** One reason growers are reluctant to plant varieties that may be better suited to their climate is the perception that consumers won't buy a wine that does not bear a familiar varietal name on it. Given the difficulties *everyone* is facing selling Syrah these days, the growers are probably correct. But would you rather have an eye-poppingly good Mavrodaphne or a dreary, flabby raisin-y Cabernet? Good. Now go tell 100 of your friends.

Wednesday, March 24, 2010

We have a Winner!

In a recent post, we asked for help naming the 2009 PWR blend of Syrah (40%), Zinfandel (40%) and Petite Sirah (20%), that we will bottle in July.

We got a lot of great suggestions, and we thank everyone who shared with us. After careful consideration, we have decided to go with the name Bea's Knees, in honor of our daughter, who it just so happens turns one on Saturday.

Mike Trotta, who makes the delicious wines at Elyse Winery, made the winning suggestion. Lucky for him, we can legally give him a bottle of the wine he named. Lucky for us, too, because if we had to go with the "legal alternative" we promised to any winner from a state closed to wine shipping, we would have been stumped. What's the equivalent of a bottle of delicious, lovingly made wine?

Again, the wine will be bottled in July, along with our 2009 Syrah from Massa Ranch in Napa Valley's Yountville AVA. We'll make the wines available to you shortly thereafter. We cannot wait to share what we have made.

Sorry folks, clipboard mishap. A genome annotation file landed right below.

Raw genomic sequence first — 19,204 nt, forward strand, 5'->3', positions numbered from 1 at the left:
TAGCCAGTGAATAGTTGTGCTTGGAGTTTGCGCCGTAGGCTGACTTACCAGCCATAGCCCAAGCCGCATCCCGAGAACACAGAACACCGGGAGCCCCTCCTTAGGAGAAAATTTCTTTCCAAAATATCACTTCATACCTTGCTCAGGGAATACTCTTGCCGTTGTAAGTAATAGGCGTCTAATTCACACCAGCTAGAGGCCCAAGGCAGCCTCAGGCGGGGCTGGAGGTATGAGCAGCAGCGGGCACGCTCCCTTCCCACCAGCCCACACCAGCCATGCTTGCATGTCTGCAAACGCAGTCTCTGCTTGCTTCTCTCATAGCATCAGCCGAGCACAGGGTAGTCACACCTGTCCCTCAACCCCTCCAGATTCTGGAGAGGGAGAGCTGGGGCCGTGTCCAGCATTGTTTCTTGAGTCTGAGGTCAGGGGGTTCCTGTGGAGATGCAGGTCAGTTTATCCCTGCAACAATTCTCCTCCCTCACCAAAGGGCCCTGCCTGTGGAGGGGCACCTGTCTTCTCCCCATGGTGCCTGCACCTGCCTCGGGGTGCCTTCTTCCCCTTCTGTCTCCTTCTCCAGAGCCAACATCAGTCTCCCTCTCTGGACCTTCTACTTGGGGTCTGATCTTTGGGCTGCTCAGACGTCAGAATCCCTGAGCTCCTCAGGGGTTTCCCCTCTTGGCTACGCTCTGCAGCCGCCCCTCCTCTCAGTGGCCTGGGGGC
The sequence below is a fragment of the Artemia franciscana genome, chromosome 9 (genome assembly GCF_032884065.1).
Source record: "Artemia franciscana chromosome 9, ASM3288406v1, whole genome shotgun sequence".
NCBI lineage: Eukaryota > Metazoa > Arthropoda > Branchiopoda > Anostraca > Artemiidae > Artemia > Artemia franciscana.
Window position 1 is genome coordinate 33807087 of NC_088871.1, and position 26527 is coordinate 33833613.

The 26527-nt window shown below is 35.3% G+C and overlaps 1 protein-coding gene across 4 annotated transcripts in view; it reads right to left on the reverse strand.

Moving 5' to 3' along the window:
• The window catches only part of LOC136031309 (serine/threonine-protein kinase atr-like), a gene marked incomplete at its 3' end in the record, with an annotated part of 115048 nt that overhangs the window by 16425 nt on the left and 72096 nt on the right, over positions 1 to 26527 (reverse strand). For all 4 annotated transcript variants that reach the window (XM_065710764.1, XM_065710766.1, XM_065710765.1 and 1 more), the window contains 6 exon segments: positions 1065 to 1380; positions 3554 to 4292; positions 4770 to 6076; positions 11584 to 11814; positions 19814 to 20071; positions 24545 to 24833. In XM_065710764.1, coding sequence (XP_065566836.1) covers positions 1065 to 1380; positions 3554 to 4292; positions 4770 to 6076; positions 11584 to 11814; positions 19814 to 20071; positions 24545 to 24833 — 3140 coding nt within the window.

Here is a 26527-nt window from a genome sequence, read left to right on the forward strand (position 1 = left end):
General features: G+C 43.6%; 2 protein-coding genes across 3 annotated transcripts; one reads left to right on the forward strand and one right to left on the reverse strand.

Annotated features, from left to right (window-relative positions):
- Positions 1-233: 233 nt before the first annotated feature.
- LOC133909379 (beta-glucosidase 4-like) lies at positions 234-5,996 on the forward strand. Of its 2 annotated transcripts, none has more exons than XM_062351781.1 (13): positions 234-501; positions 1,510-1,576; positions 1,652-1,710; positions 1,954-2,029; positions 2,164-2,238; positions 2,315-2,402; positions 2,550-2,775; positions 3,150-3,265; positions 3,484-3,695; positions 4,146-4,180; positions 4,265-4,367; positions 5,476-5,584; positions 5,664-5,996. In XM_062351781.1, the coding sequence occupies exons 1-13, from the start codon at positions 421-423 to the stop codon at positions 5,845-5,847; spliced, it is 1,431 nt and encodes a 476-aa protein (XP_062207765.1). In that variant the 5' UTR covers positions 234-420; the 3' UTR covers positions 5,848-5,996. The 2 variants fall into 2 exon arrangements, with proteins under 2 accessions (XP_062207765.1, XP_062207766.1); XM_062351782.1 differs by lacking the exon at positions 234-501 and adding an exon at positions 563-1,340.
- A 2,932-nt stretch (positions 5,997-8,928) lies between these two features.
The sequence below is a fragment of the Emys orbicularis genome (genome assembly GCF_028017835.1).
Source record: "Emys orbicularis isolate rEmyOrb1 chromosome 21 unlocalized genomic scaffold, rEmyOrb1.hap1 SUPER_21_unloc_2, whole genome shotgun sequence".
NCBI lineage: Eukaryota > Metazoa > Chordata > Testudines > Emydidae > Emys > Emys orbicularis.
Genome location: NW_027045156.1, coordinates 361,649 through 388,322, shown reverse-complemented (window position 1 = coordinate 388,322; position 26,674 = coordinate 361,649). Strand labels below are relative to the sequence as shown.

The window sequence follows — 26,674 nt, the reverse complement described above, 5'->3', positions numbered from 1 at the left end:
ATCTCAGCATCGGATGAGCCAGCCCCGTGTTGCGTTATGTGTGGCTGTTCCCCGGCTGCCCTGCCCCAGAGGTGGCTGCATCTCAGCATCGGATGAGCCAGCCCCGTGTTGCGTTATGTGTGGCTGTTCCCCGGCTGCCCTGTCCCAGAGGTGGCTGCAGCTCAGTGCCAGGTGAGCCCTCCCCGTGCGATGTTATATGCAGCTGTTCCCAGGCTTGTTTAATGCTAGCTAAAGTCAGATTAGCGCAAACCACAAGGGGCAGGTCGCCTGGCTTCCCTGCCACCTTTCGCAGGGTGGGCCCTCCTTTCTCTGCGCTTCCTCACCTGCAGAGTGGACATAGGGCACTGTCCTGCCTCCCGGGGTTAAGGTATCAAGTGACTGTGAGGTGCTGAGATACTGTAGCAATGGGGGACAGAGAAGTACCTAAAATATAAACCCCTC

Friday, March 12, 2010

Wine and Food pairing -- what's the big deal?

Ask anyone in the wine industry, whatever their role, what question they are most often asked and the answer will be some variation of "What food goes with this wine?"

If a wine's back label says anything at all (beyond some gibberish about the glorious winery owner or the wonderful vineyard site) it will recommend food pairings.

Look at any winery's twitter stream and every other tweet will mention food and wine pairing.

We have two questions:

1. Are you, dear reader, interested in this sort of knowledge?
2. Why?

We don't mean to be snide. Rather, we feel that food and wine pairing is both incredibly subjective and relatively unimportant. There are a few no-brainers: most any steak will go well with most any red wine; most any crisp white will go well with shellfish, and some rich and fat whites will go well with some shellfish, Chardonnay and oysters, for instance.

But even those basics are disputed by some, and rightly so. What works for us may not work for you.

Or at least not as well. Because there are very few combinations that are disastrous to either wine or food. Artichokes are famous for making wine taste metallic, and peanut butter can make wine taste funny, too.

On the other hand there are very few combinations that make wine and food transcend themselves to become some magically wonderful taste sensation unlike any you have ever before experienced.

Which, come to think of it, is probably what people are asking for when they ask the question. But don't you think we'd tell you if we knew? And the answer probably isn't, "This wine pairs well with chicken, fish, roast meats, game and pizza," as you'll likely see on that back label.

In fact, the answer probably is not a particular pairing in the first place. Probably what makes some combinations so heavenly--and it does happen, dear reader. If not for you yet, we hope very much that it does soon--what makes some combinations so heavenly, we repeat, is the company.

The Jura (not where we were, though). Thanks, Modzzak.